7 Ways to Find Time to Promote Your Book

Many authors struggle to find—or make—time to promote their books. In today’s guest post, Sandra Beckwith (@sandrabeckwith) from Build Book Buzz shares some ideas for accomplishing this important task.

7 Ways to Find Time to Promote Your BookTime and time again, authors complain to me that they’d rather use their time writing than promoting.

Who can blame them? They’re writers, after all, not marketers.

And yet, nearly every author today needs to find the time for book promotion. If you don’t, nobody will know your book exists. This applies whether you’re self-published or have a traditional publishing contract. It’s up to you to get the word out.

Still, how do you find the time?

Here are a few suggestions that might make it easier for you to work at it steadily and consistently.

  1. Re-allocate your writing time. Now that you’re done writing the book, you have a lot of free time on your hands, right? Use it for book promotion.
  2. Set daily promotion goals. Perhaps you want to cross off at least one marketing task on your list before going to bed or you decide to work a certain amount of time – 10, 20, or 45 minutes – each day. What works best for you?
  3. Tackle certain tasks while your book is in production. After you have submitted your manuscript for production, create your online press room. Write your virtual book tour guest blog posts and create a database of bloggers you’ll contact for your tour. Update your social media profiles.
  4. Get up early. Jim Joseph, author of The Experience Effect, does much of his book promotion before leaving for his work day. Similarly, Michelle Risley, author of Smash, gets up 30 minutes early every day to blog.
  5. Get a smartphone. This one has helped me become more efficient by helping me get much more done in unexpected places. Use it to post to social networking sites or respond to e-mail while you’re waiting in line. Diane Currie, author of the memoir Before My Eyes, uses hers for Internet access in a workplace that doesn’t allow employees to go online for personal reasons.
  6. Work while everyone else is lunching. One author I know makes book promotion-related telephone calls during her lunch break and while running errands. Others use this time to answer promotion-related e-mail or to do book marketing research.
  7. Get outside help for easier tasks. Not everybody can afford to hire a publicist, but many can pay a college student or a smart teenager to build a media list or set up social media accounts. For example, Mary Lucas uses college interns to manage the social media promotion of Lunchmeat & Life Lessons.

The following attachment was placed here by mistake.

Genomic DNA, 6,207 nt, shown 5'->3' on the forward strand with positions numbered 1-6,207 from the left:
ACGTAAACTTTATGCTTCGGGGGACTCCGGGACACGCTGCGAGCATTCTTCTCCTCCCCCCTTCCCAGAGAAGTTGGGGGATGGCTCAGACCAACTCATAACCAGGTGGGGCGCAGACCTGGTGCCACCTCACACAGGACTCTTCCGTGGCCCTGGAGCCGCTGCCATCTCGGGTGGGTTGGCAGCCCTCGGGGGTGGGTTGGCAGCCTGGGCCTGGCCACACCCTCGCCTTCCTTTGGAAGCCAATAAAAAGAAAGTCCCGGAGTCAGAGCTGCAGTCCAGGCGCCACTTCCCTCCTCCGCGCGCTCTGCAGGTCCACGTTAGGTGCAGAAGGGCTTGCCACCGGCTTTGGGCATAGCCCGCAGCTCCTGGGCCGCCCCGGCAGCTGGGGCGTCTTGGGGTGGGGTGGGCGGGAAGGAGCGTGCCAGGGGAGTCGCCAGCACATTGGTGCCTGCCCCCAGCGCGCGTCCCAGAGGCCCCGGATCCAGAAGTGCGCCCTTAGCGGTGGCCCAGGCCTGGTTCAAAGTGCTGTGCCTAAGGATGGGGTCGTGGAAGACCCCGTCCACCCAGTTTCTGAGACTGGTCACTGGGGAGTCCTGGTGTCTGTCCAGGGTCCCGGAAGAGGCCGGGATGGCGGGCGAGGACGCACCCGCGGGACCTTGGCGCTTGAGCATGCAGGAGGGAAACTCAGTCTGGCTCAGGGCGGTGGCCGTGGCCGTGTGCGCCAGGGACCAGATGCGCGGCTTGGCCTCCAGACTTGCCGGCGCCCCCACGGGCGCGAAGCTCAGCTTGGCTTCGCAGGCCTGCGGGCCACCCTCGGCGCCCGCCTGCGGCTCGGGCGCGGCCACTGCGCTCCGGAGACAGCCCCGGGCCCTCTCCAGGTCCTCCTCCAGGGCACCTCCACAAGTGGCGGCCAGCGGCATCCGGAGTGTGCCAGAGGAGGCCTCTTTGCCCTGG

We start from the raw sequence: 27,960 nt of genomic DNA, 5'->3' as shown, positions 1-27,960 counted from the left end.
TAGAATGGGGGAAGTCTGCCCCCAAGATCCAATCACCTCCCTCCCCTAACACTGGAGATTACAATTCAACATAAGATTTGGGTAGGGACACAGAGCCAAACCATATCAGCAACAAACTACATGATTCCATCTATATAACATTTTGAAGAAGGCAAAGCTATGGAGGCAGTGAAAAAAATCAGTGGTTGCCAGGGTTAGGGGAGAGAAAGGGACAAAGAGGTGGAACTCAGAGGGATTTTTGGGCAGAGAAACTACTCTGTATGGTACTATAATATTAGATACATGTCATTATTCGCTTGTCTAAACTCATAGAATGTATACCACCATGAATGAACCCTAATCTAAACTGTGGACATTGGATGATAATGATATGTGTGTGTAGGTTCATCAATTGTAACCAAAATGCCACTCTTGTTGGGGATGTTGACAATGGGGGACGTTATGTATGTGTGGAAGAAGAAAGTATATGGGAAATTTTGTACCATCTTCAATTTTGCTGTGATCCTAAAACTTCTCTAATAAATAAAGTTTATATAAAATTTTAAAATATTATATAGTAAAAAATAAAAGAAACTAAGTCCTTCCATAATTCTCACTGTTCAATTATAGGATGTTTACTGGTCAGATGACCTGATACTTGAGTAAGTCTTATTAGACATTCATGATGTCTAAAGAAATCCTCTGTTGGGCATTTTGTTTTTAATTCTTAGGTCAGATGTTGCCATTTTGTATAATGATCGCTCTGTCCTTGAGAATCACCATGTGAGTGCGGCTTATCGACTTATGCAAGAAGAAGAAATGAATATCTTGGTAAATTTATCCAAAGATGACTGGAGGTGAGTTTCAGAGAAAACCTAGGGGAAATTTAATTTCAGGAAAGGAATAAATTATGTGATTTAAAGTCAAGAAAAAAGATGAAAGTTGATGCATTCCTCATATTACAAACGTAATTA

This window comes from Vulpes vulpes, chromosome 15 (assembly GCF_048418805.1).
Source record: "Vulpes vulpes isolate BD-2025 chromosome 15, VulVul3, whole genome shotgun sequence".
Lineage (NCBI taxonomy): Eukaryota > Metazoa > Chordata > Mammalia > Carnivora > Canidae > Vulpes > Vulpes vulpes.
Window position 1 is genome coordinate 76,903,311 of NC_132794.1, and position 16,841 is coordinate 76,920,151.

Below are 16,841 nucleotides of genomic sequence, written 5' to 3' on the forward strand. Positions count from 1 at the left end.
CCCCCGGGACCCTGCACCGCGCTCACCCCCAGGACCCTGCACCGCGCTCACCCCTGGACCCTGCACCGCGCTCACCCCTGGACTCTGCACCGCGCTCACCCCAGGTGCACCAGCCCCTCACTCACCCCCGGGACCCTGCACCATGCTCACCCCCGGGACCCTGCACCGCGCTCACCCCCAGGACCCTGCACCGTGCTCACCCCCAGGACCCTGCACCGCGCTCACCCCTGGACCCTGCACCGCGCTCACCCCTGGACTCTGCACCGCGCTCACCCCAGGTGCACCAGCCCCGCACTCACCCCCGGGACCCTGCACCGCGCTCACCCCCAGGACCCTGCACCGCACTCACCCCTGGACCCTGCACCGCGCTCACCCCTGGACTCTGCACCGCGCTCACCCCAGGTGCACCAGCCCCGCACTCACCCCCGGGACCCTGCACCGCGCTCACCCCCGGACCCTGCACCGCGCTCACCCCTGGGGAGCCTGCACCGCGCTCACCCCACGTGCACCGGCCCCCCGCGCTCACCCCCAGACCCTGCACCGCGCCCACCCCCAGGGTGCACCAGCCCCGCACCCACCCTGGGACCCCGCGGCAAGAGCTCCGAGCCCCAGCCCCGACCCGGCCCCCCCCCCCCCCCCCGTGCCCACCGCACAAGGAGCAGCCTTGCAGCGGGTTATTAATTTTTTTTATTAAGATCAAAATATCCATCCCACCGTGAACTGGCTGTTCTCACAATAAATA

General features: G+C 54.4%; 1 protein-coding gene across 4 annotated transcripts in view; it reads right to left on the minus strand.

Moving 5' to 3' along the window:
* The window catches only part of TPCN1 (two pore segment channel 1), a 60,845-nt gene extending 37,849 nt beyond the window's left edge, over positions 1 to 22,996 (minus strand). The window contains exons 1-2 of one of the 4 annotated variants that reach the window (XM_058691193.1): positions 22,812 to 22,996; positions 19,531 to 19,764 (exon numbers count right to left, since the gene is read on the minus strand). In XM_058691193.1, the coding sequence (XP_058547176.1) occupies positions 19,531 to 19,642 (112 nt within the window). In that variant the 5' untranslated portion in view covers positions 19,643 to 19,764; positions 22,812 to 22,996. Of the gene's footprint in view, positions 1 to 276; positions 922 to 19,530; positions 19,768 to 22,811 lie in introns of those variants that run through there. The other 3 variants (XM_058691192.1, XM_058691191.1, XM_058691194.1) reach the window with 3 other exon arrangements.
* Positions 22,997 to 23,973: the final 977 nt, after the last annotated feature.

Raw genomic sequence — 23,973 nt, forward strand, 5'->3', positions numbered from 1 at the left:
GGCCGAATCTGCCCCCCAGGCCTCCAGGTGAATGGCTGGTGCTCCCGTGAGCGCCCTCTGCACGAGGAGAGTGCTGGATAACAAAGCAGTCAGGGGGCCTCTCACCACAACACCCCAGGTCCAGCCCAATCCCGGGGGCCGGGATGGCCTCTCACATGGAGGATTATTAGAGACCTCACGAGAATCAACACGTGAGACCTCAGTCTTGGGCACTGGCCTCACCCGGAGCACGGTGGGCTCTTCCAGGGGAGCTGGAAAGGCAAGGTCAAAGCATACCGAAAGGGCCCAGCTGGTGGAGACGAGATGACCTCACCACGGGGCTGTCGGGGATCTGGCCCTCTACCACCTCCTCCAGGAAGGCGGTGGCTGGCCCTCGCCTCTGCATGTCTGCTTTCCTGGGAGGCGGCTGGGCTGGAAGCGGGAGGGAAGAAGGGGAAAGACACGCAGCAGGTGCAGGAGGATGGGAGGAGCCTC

Implementing just one of these ideas could help relieve the pressure you feel to carve more time out of each day for book promotion, and embracing a few of them could make a significant difference for you.

What’s your best tip for finding time to promote your book?

About the Author

Sandra BeckwithSandra Beckwith is a national award-winning former publicist who now teaches authors how to promote, publicize, and market their books. Get free tips and subscribe to her free Build Book Buzz newsletter at http://buildbookbuzz.com.Connect with her on Twitter, Google+, LinkedIn, and Facebook.

Copyright: kentoh / 123RF Stock Photo

Comments

  1. Here’s a summary of the advice I’ve been hearing: strategies for promotion depend in part on whether this is your first or tenth book. If it’s your first, promotion should begin when you first get a book contract or finish a first draft. With the fans of that first book, and with the audiences in public speaking events, the author should be building an email list of fans, engaging with them with newsletters and with FB page.

    I’m currently trying to decide whether to commit to doing a second or third book. Right now I’m happily enjoying the responses to memoir #1 and to scores of speaking engagements that have followed. Lots of work, but good work!

  2. Hi Sandra, this is all very relevant to me as I prepare for the launch of my memoir in July. I had heard that one should do at least three things daily for marketing, even if it is only to post a quote on Facebook or Twitter related to your book’s theme. You are right, most of us do not want to be marketers, but we are probably the best ones to do the marketing since we are passionate about our own work. It is a steep learning curve,though and I appreciate all you and Nina do to guide us through the process. Thank you both!

    • Thanks, Kathleen! And really, if you can do just ONE thing a day to help promote your book, you’ll be ahead of the game. Most do nothing because they don’t have time, they don’t know what to do, or they’re just not interested in it. Memoirs are so personal that it’s extra important for you to be doing as much of this yourself as possible. Good luck with the launch!

      Sandy

    • You are so very welcome, Kathy! It is possible to get help, but that doesn’t take the place of the author…

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  1. […] Need to promote your book, but can’t find the time to do it? Sandra Beckwith discusses “7 Ways to Find Time to Promote Your Book.” […]

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